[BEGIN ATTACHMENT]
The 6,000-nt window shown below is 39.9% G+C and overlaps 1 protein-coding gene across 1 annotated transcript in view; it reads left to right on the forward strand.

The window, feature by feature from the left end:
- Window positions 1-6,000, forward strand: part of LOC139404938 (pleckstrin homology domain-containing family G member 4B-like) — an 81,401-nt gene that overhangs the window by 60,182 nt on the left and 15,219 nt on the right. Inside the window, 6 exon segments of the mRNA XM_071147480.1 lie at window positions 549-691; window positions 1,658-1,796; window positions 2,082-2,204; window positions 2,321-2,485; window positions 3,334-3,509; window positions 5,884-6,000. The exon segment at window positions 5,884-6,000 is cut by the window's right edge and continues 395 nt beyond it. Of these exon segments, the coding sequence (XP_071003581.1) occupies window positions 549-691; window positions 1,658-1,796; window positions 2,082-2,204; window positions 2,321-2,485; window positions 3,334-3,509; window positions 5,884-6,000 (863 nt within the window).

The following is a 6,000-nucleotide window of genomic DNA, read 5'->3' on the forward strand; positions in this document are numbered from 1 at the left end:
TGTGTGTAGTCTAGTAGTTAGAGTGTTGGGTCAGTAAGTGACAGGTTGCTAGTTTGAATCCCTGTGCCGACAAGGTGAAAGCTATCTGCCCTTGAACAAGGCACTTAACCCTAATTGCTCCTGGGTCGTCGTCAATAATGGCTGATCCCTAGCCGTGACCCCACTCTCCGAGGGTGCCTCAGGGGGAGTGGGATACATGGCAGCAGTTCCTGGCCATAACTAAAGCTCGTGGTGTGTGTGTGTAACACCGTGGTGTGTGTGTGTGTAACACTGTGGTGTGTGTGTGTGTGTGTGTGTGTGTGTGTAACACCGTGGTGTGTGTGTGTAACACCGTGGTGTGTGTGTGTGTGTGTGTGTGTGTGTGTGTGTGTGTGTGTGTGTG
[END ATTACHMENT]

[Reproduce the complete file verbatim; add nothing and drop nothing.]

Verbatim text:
The 6,000-nt window shown below is 39.9% G+C and overlaps 1 protein-coding gene across 1 annotated transcript in view; it reads left to right on the forward strand.

The window, feature by feature from the left end:
- Window positions 1-6,000, forward strand: part of LOC139404938 (pleckstrin homology domain-containing family G member 4B-like) — an 81,401-nt gene that overhangs the window by 60,182 nt on the left and 15,219 nt on the right. Inside the window, 6 exon segments of the mRNA XM_071147480.1 lie at window positions 549-691; window positions 1,658-1,796; window positions 2,082-2,204; window positions 2,321-2,485; window positions 3,334-3,509; window positions 5,884-6,000. The exon segment at window positions 5,884-6,000 is cut by the window's right edge and continues 395 nt beyond it. Of these exon segments, the coding sequence (XP_071003581.1) occupies window positions 549-691; window positions 1,658-1,796; window positions 2,082-2,204; window positions 2,321-2,485; window positions 3,334-3,509; window positions 5,884-6,000 (863 nt within the window).

The following is a 6,000-nucleotide window of genomic DNA, read 5'->3' on the forward strand; positions in this document are numbered from 1 at the left end:
TGTGTGTAGTCTAGTAGTTAGAGTGTTGGGTCAGTAAGTGACAGGTTGCTAGTTTGAATCCCTGTGCCGACAAGGTGAAAGCTATCTGCCCTTGAACAAGGCACTTAACCCTAATTGCTCCTGGGTCGTCGTCAATAATGGCTGATCCCTAGCCGTGACCCCACTCTCCGAGGGTGCCTCAGGGGGAGTGGGATACATGGCAGCAGTTCCTGGCCATAACTAAAGCTCGTGGTGTGTGTGTGTAACACCGTGGTGTGTGTGTGTGTAACACTGTGGTGTGTGTGTGTGTGTGTGTGTGTGTGTGTAACACCGTGGTGTGTGTGTGTAACACCGTGGTGTGTGTGTGTGTGTGTGTGTGTGTGTGTGTGTGTGTGTGTGTGTG